iex> Test.run
# IO.inspect value
["New York City, Central Park, NY", "Last Updated on Nov 6 2014, 12:51 pm EST",
"50.0", "8.1"] # note: no comma
["New York City, Central Park, NY", "Last Updated on Nov 6 2014, 12:51 pm EST",
"50.0", "8.1"]
# Returned value
[["New York City, Central Park, NY", "Last Updated on Nov 6 2014, 12:51 pm EST",
  "50.0", "8.1"],
["New York City, Central Park, NY", "Last Updated on Nov 6 2014, 12:51 pm EST",
  "50.0", "8.1"]]

Seeing as your first result is identical to the first output here, I’m guessing that it’s simply IO.inspect pretty-printing the outermost list by removing [, ] and the comma.

Why on Earth IO.inspect flattens the list in your code but not when called directly with a list variable as an argument, however, beats me.

Generic-user-small
07 Nov 2014, 01:53
seadynamic8 (7 posts)

Lars,

EDIT: I figured it out.

I had to really break it down to something simple like this (not exactly):

def run() do
  locations = [1, 2]
  Enum.map locations, fn _ -> [	1, 2, 3, 4 ] end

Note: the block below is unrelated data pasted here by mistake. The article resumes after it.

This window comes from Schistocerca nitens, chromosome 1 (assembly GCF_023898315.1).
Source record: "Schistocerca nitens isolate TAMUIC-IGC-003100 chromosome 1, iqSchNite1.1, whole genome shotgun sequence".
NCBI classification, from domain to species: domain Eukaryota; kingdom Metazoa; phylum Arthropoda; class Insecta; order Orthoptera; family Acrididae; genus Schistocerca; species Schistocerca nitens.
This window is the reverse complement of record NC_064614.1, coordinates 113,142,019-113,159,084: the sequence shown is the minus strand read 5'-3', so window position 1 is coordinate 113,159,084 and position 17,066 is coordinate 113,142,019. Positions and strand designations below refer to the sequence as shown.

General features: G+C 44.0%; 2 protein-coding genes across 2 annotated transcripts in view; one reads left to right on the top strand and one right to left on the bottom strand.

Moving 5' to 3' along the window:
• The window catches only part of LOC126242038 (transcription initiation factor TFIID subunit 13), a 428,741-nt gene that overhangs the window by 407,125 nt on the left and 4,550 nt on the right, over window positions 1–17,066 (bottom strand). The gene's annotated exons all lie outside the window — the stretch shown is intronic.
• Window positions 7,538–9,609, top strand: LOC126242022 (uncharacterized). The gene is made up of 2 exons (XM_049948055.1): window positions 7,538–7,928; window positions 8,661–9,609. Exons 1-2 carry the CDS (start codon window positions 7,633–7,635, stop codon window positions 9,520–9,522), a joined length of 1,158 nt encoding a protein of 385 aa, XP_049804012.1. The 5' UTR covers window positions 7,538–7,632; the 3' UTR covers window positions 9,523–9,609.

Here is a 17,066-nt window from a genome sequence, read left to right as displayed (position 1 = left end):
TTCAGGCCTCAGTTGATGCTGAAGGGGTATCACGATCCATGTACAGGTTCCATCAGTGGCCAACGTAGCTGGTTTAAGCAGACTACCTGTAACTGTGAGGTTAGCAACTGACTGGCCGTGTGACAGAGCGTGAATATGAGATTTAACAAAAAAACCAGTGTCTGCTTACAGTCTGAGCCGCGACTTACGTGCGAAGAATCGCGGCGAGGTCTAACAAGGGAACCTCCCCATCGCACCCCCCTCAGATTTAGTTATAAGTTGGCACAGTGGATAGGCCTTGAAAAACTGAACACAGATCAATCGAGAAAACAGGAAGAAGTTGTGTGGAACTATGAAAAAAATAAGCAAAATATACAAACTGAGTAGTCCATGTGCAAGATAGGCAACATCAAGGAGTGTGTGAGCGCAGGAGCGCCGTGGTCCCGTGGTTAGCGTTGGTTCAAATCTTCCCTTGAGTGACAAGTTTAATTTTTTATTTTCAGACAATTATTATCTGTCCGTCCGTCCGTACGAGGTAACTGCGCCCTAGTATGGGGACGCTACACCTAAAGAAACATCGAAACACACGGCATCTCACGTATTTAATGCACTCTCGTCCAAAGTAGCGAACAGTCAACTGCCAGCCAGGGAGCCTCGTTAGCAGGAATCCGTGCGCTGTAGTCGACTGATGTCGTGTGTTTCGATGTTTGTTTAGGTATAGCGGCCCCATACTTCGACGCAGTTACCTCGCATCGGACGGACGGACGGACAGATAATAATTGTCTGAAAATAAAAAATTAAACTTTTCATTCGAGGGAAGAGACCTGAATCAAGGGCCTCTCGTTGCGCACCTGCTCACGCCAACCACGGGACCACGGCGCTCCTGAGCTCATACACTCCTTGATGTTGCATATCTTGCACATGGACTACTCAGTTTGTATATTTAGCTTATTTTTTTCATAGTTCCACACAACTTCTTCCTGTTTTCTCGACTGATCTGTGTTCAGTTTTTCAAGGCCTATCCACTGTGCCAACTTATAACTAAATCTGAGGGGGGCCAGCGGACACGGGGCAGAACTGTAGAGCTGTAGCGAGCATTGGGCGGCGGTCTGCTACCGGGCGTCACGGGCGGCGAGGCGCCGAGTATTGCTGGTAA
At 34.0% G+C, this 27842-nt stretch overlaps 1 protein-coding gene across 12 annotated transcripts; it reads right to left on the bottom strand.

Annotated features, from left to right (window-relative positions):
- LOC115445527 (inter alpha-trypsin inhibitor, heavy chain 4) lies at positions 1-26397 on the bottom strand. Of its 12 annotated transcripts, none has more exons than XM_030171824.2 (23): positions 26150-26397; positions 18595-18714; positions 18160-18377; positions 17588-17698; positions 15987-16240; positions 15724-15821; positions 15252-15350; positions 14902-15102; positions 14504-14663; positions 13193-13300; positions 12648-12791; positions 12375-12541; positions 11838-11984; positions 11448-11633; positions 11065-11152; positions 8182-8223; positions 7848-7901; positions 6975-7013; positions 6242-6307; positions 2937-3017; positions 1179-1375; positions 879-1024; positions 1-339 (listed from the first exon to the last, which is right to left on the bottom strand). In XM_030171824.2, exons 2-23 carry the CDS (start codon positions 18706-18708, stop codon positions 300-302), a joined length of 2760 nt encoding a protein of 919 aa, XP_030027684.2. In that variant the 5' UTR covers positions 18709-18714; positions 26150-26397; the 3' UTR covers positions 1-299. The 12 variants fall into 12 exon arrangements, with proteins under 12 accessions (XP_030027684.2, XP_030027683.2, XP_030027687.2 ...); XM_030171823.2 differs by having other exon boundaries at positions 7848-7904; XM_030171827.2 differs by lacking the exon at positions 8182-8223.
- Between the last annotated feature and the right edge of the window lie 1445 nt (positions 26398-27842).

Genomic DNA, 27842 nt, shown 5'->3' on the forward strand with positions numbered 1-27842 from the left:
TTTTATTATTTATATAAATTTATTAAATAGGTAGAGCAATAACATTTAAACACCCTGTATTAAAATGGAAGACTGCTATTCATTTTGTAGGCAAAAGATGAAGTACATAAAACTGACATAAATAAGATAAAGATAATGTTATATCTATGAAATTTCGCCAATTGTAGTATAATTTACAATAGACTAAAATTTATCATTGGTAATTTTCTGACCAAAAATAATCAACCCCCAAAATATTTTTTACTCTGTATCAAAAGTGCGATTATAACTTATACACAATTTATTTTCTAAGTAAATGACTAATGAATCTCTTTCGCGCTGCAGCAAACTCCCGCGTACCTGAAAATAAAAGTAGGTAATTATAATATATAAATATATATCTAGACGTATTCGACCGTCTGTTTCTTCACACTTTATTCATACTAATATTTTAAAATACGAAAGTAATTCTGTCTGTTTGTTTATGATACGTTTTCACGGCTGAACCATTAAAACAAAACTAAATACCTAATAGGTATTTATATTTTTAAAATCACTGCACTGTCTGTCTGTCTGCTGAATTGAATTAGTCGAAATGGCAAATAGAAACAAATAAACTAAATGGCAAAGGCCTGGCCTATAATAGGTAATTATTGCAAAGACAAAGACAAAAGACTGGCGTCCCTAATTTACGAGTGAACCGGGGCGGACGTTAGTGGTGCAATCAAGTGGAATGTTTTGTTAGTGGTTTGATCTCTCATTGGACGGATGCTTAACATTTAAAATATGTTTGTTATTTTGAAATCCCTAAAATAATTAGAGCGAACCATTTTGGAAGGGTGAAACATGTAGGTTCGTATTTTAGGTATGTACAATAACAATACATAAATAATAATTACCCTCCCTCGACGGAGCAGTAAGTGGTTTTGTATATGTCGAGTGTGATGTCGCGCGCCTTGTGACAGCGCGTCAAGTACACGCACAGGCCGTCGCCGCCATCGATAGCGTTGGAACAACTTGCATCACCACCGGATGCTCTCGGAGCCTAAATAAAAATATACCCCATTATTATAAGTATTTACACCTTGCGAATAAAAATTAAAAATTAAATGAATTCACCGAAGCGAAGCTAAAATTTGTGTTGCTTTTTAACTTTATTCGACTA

|> IO.inspect
end

Anyways, what I was missing was the parenthesis around the Enum.map arguments.

locations
  |> Enum.map( &Weather.NOAAWeather.fetch(&1, @columns) )
  |> IO.inspect

The book earlier has said that the pipe operator can get confused sometimes without the parenthesis. I can see why now. Phew…

Thanks for the help.


Thanks for trying. It seems like the same behavior for me.

I don’t think it is the IO.inspect that is at fault, but somewhere between the Enum.map and the Pipe operator.

Since, using the Pipe, I try to feed it into another function which, then complains it is not Enumerable.

I only used IO.inspect to see what was happening. And therefore, it shows that it is not a list of lists, but just two lists, not comma-seperated.

I think the returned valued you have above, which is a list of lists, is the same thing as when I assign the result to a variable and then use that for IO.inspect (or for my other function)

Anyways, I know to lookout for that if somehow later it doesn’t work the way I want it to. Hope it helps others, but there probably is bug somewhere. Unless of course, we don’t really understand how Enum.map or the Pipe operator really work.

Jarvis